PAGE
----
Poland: (not all) refugees welcome

The Christian messages of the citizens of the Polish areas on the border with Belarus: “There is no quantity of food that you cannot share with a one in need” (left), “Whatever you have done to one of my little brothers, you did to me” (Jesus’ words)(right) (source: Malgorzata Kulbaczewska-Figat, Facebook)

Poland both welcomes Ukrainian refugees, setting an example of hospitality, and keeps pushing Iraqis, Syrians, Yemenis and Afghanis back to Belorussian forest

Małgorzata Kulbaczewska-Figat

Almost two months have passed since Putin’s Russia waged war on Ukraine. On the very first day of fighting, the Polish government declared the Polish-Ukrainian border open for refugees and set up first reception centers. What happened next was one of the most, if not the most heart-warming episodes in the 33-year long history of the Third Polish Republic: ordinary citizens rushed to support the refugees. The NGOs and local authorities set up information booths at bus and train stations. People welcomed Ukrainians at their own homes. Schools, museums and cultural centers organized activities for refugee children. The parliament quickly voted for a special law allowing Ukrainians to register and start working immediately. Public space was filled with Ukrainian flags and solidarity emblems – in both big cities and small towns.  Even memories of darker moments of the common history seem to fade away: at the moment, the absolute majority of Poles agrees that it was Ukraine which fell victim to Russian aggression, and that Ukrainians need, and should receive, our help.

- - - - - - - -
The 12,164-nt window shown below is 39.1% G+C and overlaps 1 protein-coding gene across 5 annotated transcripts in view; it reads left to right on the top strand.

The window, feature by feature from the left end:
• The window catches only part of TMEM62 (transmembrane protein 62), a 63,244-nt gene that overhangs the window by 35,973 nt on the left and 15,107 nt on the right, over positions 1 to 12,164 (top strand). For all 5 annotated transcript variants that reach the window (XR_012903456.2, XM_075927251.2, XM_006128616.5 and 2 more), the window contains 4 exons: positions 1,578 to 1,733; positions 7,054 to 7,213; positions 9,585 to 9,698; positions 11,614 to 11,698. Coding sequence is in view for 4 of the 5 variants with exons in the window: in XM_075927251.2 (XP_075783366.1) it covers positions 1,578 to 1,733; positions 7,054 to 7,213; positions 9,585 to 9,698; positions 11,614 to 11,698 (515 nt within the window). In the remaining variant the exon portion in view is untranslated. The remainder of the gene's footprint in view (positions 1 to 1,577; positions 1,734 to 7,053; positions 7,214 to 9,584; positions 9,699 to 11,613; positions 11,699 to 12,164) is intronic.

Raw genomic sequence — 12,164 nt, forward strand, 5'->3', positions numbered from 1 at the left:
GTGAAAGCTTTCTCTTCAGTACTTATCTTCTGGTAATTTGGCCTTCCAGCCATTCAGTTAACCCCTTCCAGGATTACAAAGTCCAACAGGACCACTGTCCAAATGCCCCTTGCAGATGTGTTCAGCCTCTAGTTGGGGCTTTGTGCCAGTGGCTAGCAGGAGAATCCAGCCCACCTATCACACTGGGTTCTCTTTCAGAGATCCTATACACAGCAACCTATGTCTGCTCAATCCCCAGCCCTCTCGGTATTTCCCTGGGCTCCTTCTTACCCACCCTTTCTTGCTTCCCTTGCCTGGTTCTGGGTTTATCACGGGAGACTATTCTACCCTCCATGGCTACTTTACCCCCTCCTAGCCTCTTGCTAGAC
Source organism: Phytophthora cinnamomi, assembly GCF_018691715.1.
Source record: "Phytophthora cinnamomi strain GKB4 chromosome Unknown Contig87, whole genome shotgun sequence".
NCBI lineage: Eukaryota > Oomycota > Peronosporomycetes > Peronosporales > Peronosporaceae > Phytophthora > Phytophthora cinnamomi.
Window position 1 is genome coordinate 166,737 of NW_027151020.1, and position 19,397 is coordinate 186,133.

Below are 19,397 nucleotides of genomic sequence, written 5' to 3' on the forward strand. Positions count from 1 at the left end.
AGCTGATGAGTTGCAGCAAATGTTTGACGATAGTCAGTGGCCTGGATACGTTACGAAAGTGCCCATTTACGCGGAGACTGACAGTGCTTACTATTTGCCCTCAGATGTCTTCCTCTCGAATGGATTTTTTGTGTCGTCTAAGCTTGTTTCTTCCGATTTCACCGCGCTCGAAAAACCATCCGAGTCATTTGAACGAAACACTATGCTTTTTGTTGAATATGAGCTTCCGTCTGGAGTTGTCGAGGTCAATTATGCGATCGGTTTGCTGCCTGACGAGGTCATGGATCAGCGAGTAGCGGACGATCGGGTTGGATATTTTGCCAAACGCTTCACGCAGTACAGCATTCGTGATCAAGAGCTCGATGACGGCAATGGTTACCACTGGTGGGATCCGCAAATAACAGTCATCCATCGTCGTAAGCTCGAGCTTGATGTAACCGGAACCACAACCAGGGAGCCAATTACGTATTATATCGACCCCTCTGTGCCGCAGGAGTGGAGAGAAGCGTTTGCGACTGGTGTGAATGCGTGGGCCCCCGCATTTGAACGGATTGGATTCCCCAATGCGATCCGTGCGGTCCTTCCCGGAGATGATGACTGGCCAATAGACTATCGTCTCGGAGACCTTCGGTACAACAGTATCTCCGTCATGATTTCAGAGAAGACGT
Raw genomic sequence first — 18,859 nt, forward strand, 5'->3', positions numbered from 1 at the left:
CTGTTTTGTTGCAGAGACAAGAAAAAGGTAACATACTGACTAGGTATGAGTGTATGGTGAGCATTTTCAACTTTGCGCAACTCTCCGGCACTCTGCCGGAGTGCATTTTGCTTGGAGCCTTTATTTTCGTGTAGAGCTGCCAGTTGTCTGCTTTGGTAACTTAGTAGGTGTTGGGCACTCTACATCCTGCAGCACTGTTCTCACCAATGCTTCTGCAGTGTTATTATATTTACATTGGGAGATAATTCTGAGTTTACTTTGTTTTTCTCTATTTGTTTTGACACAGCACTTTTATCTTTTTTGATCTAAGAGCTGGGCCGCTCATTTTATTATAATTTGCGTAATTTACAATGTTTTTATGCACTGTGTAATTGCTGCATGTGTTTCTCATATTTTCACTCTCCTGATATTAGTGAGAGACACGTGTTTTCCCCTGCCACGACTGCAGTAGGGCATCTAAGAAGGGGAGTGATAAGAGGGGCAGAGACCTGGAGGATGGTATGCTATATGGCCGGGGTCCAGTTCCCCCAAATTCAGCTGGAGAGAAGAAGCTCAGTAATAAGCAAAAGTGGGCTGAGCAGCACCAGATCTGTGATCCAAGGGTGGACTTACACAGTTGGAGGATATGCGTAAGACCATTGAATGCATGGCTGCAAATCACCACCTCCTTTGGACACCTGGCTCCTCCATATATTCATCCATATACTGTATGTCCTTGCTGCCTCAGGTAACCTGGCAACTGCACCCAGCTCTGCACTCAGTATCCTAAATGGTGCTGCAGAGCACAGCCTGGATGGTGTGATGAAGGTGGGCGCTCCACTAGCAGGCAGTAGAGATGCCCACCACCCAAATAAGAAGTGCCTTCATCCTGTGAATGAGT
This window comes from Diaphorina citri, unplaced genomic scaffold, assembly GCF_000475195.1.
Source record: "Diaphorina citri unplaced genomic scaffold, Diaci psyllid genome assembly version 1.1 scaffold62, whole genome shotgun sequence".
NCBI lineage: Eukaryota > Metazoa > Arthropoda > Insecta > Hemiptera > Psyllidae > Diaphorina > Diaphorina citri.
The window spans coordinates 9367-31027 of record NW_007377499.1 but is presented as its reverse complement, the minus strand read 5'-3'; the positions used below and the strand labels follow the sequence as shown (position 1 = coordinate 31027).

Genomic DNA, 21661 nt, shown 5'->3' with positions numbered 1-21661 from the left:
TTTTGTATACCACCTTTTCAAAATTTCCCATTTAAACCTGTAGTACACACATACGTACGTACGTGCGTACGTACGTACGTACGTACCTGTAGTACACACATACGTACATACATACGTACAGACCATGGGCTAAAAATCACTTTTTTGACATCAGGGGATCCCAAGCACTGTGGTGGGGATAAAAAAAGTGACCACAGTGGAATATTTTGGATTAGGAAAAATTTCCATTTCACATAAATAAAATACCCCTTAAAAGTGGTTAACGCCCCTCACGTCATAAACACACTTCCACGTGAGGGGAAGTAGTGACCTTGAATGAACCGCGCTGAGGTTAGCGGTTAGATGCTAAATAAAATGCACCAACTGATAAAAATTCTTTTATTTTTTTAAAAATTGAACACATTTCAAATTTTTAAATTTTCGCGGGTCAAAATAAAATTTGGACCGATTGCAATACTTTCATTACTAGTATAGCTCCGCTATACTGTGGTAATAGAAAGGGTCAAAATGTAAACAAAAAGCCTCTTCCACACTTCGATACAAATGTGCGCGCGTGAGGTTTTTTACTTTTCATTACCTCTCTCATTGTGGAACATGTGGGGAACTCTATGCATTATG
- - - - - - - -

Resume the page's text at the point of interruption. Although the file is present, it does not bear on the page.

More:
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Codru Vrabie: Moldova, Georgia and Ukraine must be supported in economic and humane terms on their path to the EU

Codru Vrabie (photo: Vlad Stanciu, Asociația INK)

Interview with the Romanian expert on good governance in the context of the three countries application for accession to the EU

Vladimir Mitev

On 9 March 2022 Cross-border Talks interviewed the Romanian expert on good governance Codru Vrabie about what is realistic to happen on the EU road of Moldova, Georgia and Ukraine, when they have war or frozen conflicts in their territories, what can the eastern countries in the EU do for them and what have been the good stories for reform in change in them, especially in the Republic of Moldova.

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Europeans must stick to their values and traditions when dealing with the migrant crisis

Malgorzata Kulbaczewska-Figat (source: The Cross-border Talks)

The Iranian Labour News Agency speaks to Malgorzata Kulbaczewska-Figat about the migrants-related humanitarian catastrophe on the Polish-Belarussian border and its political dimensions that deal with the Belarussian president, the Polish prime minister, the EU and its migration policy

Kamran Baradaran

Małgorzata Kulbaczewska-Figat is a Polish political scientist and journalist, expert on Central and Eastern European politics. She is also deputy editor-in-chief of website Strajk.eu. Below is the Iranian Labour News Agency (ILNA)’s interview with her about the current migration crisis at Belarus–Poland border. It was published on 25 November 2021.